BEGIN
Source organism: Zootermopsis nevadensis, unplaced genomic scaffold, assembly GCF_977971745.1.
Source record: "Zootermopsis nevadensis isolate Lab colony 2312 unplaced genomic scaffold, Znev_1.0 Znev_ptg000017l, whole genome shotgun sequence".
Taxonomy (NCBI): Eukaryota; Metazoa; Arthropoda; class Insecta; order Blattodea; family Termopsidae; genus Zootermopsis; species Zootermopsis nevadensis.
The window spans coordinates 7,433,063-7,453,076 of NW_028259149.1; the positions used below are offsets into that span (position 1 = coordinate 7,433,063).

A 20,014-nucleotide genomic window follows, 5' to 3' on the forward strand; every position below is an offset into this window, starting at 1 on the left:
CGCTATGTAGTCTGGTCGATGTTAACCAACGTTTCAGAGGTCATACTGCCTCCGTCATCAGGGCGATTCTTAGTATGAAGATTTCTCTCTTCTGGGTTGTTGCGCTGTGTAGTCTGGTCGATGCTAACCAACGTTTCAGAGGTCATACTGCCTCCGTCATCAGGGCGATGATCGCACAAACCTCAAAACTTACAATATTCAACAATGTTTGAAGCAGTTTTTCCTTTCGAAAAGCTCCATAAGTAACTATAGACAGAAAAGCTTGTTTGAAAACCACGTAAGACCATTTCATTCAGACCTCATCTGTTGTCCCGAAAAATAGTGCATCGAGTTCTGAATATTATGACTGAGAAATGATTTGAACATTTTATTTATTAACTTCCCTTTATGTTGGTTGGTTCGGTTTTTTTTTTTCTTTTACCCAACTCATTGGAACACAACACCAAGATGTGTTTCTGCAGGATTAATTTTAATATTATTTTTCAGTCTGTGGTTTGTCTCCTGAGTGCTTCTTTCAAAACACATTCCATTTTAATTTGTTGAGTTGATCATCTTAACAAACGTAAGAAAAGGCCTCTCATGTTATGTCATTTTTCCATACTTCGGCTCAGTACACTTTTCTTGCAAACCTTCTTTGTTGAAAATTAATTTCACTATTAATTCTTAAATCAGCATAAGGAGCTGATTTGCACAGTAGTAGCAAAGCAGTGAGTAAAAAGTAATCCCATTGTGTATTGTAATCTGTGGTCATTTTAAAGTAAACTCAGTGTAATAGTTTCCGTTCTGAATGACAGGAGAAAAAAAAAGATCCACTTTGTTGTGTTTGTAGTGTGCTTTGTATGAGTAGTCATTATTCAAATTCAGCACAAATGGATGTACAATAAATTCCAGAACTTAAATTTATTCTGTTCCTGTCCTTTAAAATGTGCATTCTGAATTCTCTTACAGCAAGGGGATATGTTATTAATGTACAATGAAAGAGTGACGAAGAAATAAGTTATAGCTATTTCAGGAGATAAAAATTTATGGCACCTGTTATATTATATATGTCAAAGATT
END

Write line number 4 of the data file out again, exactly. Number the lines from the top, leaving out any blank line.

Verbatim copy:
The window spans coordinates 7,433,063-7,453,076 of NW_028259149.1; the positions used below are offsets into that span (position 1 = coordinate 7,433,063).